Vincent's painting style was like a child's painting with his simplicity of color and the roughness of his brushstrokes.  He was greatly influenced by realism because he wanted to create what was actually there with his bright colors put on the canvas in a rough style (Rewald 228).  Van Gogh was well know for his use of primary colors placed next to each other in large amounts that balance out as the viewer move back from the painting. Van Gogh's style for his self-portrait took after the style that Georges Seurat created called pointillism.  Van Gogh would put the paint on the canvas using only a paint spatula so his painting would have a large amount of texture and these globs of paint were very much like the dots of paint Seurat used in his paintings (www.tqn.com/library/weekly/aa.032798.htm).  In the self portrait of Van Gogh with his eat bandaged you can see the individual globs of paint which when placed next to each other give the painting texture.   Van Gogh was also greatly influenced by Japanese art and added his interpretation of a Japanese print to his self-portrait in the background.  Van Gogh used the simplicity of the Japanese forms combined with his use of primary colors in many of his paintings (Stokstad 1038).  Van Gogh's style could be seen as harsh and crude compared to many other painter of his time but this harshness is what sets him apart from other artists.  While his style was not accepted in his time soon in the future critics saw Van Gogh's profound impact on modern art, and his primitive and crude style of painting set a starting point that many artists followed to move forward into modernism (www.ndirect.co.uk/nas/masters/gogh/vaugh).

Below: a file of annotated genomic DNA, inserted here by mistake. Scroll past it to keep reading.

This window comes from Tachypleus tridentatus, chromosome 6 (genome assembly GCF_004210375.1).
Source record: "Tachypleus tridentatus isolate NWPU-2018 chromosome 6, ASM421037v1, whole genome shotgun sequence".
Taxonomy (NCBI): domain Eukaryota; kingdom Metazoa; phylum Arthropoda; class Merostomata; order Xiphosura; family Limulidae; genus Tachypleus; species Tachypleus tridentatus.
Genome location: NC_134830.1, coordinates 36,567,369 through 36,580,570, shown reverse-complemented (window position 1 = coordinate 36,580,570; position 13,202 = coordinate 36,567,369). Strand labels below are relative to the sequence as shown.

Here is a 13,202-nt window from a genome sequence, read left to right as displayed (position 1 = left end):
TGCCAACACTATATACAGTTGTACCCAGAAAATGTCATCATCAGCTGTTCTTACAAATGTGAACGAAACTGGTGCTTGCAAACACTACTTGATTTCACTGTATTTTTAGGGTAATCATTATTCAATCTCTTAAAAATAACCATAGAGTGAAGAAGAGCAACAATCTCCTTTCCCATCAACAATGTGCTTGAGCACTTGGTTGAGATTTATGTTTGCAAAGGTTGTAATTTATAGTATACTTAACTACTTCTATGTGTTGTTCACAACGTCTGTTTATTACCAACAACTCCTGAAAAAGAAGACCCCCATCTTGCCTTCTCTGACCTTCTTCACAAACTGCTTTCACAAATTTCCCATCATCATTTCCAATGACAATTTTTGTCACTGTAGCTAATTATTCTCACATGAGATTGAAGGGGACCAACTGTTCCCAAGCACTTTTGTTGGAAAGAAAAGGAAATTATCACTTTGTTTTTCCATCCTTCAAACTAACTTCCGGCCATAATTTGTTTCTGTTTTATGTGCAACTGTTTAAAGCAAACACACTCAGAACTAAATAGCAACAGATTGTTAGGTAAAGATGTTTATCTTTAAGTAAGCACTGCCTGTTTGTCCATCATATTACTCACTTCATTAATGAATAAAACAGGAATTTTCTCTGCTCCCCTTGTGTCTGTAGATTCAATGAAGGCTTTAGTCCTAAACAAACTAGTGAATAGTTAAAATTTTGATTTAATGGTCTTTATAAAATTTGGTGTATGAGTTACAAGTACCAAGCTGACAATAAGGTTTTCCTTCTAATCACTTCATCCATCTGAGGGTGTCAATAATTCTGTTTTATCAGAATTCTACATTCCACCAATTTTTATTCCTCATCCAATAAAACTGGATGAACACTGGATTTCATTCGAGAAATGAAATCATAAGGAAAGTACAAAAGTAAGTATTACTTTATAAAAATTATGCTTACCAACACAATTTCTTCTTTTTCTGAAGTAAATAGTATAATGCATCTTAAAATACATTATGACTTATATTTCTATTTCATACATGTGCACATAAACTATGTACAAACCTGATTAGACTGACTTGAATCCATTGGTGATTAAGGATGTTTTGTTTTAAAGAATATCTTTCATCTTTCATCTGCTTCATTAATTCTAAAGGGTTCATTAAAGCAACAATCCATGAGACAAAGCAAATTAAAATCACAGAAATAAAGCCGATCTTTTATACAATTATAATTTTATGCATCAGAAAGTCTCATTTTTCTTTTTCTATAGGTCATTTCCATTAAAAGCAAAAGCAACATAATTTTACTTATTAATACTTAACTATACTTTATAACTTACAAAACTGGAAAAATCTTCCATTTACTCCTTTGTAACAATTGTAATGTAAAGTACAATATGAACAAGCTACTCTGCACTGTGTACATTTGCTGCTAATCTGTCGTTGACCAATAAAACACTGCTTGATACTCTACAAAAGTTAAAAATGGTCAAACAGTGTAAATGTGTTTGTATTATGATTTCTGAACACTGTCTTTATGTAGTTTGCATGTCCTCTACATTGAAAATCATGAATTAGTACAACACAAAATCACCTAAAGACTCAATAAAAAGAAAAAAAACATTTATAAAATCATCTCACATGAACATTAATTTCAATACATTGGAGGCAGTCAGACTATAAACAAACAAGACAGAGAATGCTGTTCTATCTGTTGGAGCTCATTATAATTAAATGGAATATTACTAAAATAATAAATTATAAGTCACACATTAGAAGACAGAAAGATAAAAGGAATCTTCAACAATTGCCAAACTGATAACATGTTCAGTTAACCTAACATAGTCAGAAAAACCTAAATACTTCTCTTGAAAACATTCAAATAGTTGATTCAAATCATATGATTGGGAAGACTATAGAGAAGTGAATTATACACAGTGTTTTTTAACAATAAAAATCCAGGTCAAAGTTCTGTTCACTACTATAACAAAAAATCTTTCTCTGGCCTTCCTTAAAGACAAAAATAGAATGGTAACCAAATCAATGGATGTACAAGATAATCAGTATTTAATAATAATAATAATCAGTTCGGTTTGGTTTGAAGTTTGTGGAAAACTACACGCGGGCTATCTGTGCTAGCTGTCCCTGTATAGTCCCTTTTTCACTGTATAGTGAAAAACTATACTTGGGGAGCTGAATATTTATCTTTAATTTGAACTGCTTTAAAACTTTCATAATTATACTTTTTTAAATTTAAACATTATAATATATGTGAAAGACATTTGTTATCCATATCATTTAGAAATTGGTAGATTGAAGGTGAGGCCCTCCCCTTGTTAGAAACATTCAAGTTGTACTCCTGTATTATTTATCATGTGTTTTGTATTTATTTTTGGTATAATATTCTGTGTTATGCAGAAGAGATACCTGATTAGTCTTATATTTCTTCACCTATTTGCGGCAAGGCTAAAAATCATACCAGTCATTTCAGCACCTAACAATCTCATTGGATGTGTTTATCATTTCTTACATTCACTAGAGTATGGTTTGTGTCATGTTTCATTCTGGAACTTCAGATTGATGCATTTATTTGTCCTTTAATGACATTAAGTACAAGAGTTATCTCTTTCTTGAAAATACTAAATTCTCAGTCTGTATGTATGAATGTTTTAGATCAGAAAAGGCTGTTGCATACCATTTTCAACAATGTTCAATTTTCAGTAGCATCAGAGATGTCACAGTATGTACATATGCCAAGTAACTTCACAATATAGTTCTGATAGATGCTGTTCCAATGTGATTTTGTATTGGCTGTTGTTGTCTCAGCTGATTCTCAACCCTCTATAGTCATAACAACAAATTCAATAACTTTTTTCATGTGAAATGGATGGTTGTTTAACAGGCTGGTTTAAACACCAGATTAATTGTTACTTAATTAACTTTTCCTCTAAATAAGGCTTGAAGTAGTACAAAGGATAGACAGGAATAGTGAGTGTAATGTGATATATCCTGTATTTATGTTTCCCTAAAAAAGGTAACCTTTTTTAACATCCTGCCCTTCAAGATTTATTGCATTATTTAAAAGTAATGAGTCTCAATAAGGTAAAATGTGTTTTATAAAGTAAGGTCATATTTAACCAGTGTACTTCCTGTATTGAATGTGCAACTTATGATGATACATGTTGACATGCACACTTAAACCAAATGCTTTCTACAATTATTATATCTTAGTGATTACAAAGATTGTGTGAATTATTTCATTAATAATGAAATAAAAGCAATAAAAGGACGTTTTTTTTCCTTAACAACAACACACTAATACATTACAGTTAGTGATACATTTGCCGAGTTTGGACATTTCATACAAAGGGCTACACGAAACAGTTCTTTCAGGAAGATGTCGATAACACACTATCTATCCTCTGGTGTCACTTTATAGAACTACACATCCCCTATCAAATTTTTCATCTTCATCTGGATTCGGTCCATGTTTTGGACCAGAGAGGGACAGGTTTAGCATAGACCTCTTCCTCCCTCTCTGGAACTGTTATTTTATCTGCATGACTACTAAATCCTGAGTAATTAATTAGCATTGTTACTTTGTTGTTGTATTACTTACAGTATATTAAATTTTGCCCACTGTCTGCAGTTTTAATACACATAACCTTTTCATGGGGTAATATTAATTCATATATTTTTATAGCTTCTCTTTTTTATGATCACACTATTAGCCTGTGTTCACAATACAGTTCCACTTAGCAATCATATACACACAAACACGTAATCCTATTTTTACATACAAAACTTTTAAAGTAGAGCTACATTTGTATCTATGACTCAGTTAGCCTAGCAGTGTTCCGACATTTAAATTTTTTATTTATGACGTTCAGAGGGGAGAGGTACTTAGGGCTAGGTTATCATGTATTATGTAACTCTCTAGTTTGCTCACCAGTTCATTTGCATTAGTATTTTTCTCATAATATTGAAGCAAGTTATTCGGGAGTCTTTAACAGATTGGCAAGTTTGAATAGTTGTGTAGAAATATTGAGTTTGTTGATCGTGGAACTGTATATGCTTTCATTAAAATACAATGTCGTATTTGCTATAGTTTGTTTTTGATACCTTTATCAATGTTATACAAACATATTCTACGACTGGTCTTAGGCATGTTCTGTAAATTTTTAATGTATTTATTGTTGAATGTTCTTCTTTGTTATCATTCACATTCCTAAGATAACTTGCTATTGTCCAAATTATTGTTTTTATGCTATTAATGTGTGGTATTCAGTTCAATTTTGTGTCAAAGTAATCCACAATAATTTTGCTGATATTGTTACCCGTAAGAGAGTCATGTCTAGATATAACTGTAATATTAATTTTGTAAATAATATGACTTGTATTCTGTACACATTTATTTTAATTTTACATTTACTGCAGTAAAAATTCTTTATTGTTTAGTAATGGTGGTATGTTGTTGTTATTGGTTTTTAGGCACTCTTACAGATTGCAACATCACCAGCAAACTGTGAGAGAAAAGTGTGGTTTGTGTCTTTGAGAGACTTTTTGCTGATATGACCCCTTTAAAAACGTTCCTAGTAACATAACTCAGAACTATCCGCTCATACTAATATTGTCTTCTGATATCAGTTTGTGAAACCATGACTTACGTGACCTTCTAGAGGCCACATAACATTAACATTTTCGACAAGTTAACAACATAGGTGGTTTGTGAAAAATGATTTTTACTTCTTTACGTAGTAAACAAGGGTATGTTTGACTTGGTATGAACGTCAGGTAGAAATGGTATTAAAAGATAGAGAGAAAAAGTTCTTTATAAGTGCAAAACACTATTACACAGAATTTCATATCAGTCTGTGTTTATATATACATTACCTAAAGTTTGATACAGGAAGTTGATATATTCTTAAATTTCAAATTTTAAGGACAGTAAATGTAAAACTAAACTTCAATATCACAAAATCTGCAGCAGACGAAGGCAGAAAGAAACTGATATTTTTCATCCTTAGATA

Vincent Van Gogh's self portrait with bandaged ear was created in the hospital after Vincent had cut off part of his own ear.  He created this work in 1889 near the end of his life.  Vincent had been in an argument with his good friend Gauguin, a fellow artist that Vincent invited to come to Arles to work with him, and Vincent threatened Gauguin with a knife.  So instead of cutting Gauguin, Vincent acting on his insanity cut a piece of his own ear off and then later sent that piece of ear to a prostitute
(Stokstad 1038).  Vincent Van Gogh spent the end of his life in ... more

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  • R: Arianism R: Arianism Arianism A heresy which arose in the fourth century, and denied the Divinity of Jesus Christ. DOCTRINE First among the doctrinal disputes which troubled Christians after Constantine had recognized the Church in A.D. 313, and the parent of many more during some three centuries, Arianism occupies a large place in ecclesiastical history. It is not a modern form of unbelief, and therefore will appear strange in modern eyes. But we shall better grasp its meaning if we term it an Eastern attempt to ra...
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  • How artist are portrayed How artist are portrayed How artist are portrayed The most successful or famous artists are not always as happy as successful people are portrayed- living a life of fame, fortune, and glamour. The following examples will show some of the problems that four different artists have suffered in the past century. Vincent van Gogh was a Dutch painter who lived from March 30, 1853 to July 29, 1890. He is now one of the most famous painters in modern art (World Book 306). He only sold one painting in his living days, but now hi...